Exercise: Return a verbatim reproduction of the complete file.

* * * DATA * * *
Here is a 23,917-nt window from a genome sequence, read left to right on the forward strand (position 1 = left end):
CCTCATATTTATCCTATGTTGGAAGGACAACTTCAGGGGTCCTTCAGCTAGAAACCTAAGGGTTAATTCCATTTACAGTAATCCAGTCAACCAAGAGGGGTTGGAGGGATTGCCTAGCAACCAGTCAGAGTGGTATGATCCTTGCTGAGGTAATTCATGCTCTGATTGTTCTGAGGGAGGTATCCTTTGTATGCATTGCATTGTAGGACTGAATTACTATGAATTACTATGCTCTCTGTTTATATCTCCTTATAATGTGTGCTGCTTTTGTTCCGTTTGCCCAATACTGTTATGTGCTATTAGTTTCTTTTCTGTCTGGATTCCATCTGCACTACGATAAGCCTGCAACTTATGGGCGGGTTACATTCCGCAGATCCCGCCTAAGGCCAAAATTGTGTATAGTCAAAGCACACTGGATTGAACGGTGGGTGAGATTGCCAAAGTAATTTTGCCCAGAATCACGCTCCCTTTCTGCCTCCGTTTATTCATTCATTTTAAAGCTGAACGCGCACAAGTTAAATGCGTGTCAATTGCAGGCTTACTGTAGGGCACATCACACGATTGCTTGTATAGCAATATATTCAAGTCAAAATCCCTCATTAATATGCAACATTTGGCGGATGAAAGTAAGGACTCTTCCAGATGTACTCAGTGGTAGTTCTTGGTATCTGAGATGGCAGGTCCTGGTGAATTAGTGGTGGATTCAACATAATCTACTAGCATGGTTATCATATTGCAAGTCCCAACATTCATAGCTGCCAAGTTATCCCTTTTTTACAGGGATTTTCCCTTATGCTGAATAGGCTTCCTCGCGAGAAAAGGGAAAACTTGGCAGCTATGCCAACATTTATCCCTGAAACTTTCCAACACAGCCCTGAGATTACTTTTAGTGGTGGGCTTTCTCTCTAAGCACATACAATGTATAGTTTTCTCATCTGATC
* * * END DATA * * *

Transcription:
Here is a 23,917-nt window from a genome sequence, read left to right on the forward strand (position 1 = left end):
CCTCATATTTATCCTATGTTGGAAGGACAACTTCAGGGGTCCTTCAGCTAGAAACCTAAGGGTTAATTCCATTTACAGTAATCCAGTCAACCAAGAGGGGTTGGAGGGATTGCCTAGCAACCAGTCAGAGTGGTATGATCCTTGCTGAGGTAATTCATGCTCTGATTGTTCTGAGGGAGGTATCCTTTGTATGCATTGCATTGTAGGACTGAATTACTATGAATTACTATGCTCTCTGTTTATATCTCCTTATAATGTGTGCTGCTTTTGTTCCGTTTGCCCAATACTGTTATGTGCTATTAGTTTCTTTTCTGTCTGGATTCCATCTGCACTACGATAAGCCTGCAACTTATGGGCGGGTTACATTCCGCAGATCCCGCCTAAGGCCAAAATTGTGTATAGTCAAAGCACACTGGATTGAACGGTGGGTGAGATTGCCAAAGTAATTTTGCCCAGAATCACGCTCCCTTTCTGCCTCCGTTTATTCATTCATTTTAAAGCTGAACGCGCACAAGTTAAATGCGTGTCAATTGCAGGCTTACTGTAGGGCACATCACACGATTGCTTGTATAGCAATATATTCAAGTCAAAATCCCTCATTAATATGCAACATTTGGCGGATGAAAGTAAGGACTCTTCCAGATGTACTCAGTGGTAGTTCTTGGTATCTGAGATGGCAGGTCCTGGTGAATTAGTGGTGGATTCAACATAATCTACTAGCATGGTTATCATATTGCAAGTCCCAACATTCATAGCTGCCAAGTTATCCCTTTTTTACAGGGATTTTCCCTTATGCTGAATAGGCTTCCTCGCGAGAAAAGGGAAAACTTGGCAGCTATGCCAACATTTATCCCTGAAACTTTCCAACACAGCCCTGAGATTACTTTTAGTGGTGGGCTTTCTCTCTAAGCACATACAATGTATAGTTTTCTCATCTGATC